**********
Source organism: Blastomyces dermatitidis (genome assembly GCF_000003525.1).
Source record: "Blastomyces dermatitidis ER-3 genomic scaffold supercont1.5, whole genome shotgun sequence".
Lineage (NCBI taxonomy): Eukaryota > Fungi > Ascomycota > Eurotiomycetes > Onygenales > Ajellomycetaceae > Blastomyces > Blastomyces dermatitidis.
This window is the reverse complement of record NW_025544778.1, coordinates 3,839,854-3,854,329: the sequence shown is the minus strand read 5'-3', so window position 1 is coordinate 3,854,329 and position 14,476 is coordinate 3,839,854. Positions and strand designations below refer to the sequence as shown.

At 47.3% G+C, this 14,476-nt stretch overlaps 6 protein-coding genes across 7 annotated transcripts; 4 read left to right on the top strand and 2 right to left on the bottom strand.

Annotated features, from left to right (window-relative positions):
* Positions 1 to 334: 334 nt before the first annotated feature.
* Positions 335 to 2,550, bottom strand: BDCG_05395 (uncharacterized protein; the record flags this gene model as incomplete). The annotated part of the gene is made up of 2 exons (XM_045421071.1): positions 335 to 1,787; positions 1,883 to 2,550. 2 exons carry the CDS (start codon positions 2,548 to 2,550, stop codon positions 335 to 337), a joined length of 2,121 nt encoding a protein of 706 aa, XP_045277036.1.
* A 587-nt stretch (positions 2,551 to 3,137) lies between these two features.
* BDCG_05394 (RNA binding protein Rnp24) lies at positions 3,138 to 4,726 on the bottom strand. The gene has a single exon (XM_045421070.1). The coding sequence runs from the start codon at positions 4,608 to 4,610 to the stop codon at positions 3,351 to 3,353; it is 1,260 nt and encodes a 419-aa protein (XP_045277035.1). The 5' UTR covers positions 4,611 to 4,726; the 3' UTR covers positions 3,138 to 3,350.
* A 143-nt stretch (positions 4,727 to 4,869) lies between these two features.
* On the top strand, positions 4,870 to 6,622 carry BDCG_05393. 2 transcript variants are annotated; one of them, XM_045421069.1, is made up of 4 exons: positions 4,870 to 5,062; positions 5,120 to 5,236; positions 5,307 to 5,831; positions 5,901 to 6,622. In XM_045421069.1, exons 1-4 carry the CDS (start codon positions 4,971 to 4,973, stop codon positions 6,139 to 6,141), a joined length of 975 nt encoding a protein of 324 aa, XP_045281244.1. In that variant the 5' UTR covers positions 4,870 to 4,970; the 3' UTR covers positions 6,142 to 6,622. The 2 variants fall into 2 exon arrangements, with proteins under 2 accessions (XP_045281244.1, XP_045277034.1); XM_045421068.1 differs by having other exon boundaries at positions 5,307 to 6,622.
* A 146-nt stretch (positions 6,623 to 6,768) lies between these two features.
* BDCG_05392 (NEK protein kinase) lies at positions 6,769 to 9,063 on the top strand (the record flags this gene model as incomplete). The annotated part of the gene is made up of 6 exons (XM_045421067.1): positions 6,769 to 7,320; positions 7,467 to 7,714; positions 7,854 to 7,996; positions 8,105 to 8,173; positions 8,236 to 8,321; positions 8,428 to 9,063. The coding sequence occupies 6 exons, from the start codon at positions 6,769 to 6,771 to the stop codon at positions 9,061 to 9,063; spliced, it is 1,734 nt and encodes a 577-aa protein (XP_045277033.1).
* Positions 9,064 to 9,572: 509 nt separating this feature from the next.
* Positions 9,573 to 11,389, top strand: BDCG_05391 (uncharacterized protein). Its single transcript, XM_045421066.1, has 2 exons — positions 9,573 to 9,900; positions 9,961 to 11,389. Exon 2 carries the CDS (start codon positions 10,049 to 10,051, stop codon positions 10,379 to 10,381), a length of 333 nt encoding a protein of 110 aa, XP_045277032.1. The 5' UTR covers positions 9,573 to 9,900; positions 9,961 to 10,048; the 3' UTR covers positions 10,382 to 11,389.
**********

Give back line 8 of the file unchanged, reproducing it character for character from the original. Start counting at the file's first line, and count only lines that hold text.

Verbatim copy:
* Positions 335 to 2,550, bottom strand: BDCG_05395 (uncharacterized protein; the record flags this gene model as incomplete). The annotated part of the gene is made up of 2 exons (XM_045421071.1): positions 335 to 1,787; positions 1,883 to 2,550. 2 exons carry the CDS (start codon positions 2,548 to 2,550, stop codon positions 335 to 337), a joined length of 2,121 nt encoding a protein of 706 aa, XP_045277036.1.